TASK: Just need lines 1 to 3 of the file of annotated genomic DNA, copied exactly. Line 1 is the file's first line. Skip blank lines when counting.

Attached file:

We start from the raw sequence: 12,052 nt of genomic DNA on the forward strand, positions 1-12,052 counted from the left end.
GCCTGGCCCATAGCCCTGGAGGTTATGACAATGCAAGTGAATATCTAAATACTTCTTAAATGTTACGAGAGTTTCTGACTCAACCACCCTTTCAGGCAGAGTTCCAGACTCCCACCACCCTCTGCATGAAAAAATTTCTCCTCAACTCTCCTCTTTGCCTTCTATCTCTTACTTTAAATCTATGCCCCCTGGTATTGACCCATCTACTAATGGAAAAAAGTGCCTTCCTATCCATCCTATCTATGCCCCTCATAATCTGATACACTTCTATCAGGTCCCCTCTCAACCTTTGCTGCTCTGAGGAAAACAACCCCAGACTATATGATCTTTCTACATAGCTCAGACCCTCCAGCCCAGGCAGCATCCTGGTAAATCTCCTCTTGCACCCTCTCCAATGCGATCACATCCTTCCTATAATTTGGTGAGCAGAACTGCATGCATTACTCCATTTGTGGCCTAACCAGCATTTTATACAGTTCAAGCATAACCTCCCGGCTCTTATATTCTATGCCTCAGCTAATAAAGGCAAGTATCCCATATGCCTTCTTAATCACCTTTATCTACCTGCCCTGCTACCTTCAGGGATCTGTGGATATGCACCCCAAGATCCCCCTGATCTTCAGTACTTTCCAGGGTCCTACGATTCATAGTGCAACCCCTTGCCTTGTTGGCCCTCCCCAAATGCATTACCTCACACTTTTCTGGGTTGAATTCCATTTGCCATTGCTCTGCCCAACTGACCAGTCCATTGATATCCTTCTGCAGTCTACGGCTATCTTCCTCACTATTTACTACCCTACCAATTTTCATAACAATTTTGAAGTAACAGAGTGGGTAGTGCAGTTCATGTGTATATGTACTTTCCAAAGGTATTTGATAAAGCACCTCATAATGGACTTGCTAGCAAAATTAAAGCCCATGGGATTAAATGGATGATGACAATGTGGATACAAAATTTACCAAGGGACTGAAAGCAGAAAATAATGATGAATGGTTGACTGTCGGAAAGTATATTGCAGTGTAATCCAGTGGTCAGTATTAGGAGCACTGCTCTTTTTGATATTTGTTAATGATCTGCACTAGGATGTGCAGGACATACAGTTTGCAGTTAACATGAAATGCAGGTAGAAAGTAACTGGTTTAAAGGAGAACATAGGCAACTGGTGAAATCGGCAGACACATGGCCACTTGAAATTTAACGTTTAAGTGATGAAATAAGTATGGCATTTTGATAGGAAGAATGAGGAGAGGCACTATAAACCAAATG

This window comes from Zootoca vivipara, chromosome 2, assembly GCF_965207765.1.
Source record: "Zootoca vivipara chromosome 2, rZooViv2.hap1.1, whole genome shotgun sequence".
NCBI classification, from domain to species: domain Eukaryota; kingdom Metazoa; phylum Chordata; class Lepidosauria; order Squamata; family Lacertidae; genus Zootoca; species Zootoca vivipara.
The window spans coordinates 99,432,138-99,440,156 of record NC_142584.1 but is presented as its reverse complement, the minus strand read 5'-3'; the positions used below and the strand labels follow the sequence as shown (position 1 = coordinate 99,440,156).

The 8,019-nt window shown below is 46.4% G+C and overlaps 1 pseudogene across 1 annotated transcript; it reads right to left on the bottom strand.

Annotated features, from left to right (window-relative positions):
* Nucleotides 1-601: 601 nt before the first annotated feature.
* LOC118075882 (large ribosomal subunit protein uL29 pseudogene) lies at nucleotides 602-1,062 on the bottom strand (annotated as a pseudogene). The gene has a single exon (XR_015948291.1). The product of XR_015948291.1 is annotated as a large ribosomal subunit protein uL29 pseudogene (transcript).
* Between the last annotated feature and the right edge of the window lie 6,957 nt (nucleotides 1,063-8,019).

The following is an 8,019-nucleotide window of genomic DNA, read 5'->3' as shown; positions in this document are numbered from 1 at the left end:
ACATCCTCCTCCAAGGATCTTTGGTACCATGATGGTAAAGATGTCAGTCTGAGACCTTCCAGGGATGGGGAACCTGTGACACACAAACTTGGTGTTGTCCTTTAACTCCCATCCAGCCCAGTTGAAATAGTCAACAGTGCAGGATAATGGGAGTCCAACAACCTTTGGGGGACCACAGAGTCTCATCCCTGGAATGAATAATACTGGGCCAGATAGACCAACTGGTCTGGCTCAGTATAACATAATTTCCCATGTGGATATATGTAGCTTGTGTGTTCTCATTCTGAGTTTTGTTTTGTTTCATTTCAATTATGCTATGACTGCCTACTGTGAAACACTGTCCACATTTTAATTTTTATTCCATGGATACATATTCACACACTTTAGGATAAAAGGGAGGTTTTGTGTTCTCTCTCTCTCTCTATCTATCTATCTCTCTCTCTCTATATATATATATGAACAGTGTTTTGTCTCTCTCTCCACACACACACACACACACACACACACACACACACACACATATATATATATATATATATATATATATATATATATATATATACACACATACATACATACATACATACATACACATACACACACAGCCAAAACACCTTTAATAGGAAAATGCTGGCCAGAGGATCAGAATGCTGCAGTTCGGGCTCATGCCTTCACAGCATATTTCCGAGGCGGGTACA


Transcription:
We start from the raw sequence: 12,052 nt of genomic DNA on the forward strand, positions 1-12,052 counted from the left end.
GCCTGGCCCATAGCCCTGGAGGTTATGACAATGCAAGTGAATATCTAAATACTTCTTAAATGTTACGAGAGTTTCTGACTCAACCACCCTTTCAGGCAGAGTTCCAGACTCCCACCACCCTCTGCATGAAAAAATTTCTCCTCAACTCTCCTCTTTGCCTTCTATCTCTTACTTTAAATCTATGCCCCCTGGTATTGACCCATCTACTAATGGAAAAAAGTGCCTTCCTATCCATCCTATCTATGCCCCTCATAATCTGATACACTTCTATCAGGTCCCCTCTCAACCTTTGCTGCTCTGAGGAAAACAACCCCAGACTATATGATCTTTCTACATAGCTCAGACCCTCCAGCCCAGGCAGCATCCTGGTAAATCTCCTCTTGCACCCTCTCCAATGCGATCACATCCTTCCTATAATTTGGTGAGCAGAACTGCATGCATTACTCCATTTGTGGCCTAACCAGCATTTTATACAGTTCAAGCATAACCTCCCGGCTCTTATATTCTATGCCTCAGCTAATAAAGGCAAGTATCCCATATGCCTTCTTAATCACCTTTATCTACCTGCCCTGCTACCTTCAGGGATCTGTGGATATGCACCCCAAGATCCCCCTGATCTTCAGTACTTTCCAGGGTCCTACGATTCATAGTGCAACCCCTTGCCTTGTTGGCCCTCCCCAAATGCATTACCTCACACTTTTCTGGGTTGAATTCCATTTGCCATTGCTCTGCCCAACTGACCAGTCCATTGATATCCTTCTGCAGTCTACGGCTATCTTCCTCACTATTTACTACCCTACCAATTTTCATAACAATTTTGAAGTAACAGAGTGGGTAGTGCAGTTCATGTGTATATGTACTTTCCAAAGGTATTTGATAAAGCACCTCATAATGGACTTGCTAGCAAAATTAAAGCCCATGGGATTAAATGGATGATGACAATGTGGATACAAAATTTACCAAGGGACTGAAAGCAGAAAATAATGATGAATGGTTGACTGTCGGAAAGTATATTGCAGTGTAATCCAGTGGTCAGTATTAGGAGCACTGCTCTTTTTGATATTTGTTAATGATCTGCACTAGGATGTGCAGGACATACAGTTTGCAGTTAACATGAAATGCAGGTAGAAAGTAACTGGTTTAAAGGAGAACATAGGCAACTGGTGAAATCGGCAGACACATGGCCACTTGAAATTTAACGTTTAAGTGATGAAATAAGTATGGCATTTTGATAGGAAGAATGAGGAGAGGCACTATAAACCAAATG

This window comes from Zootoca vivipara, chromosome 2, assembly GCF_965207765.1.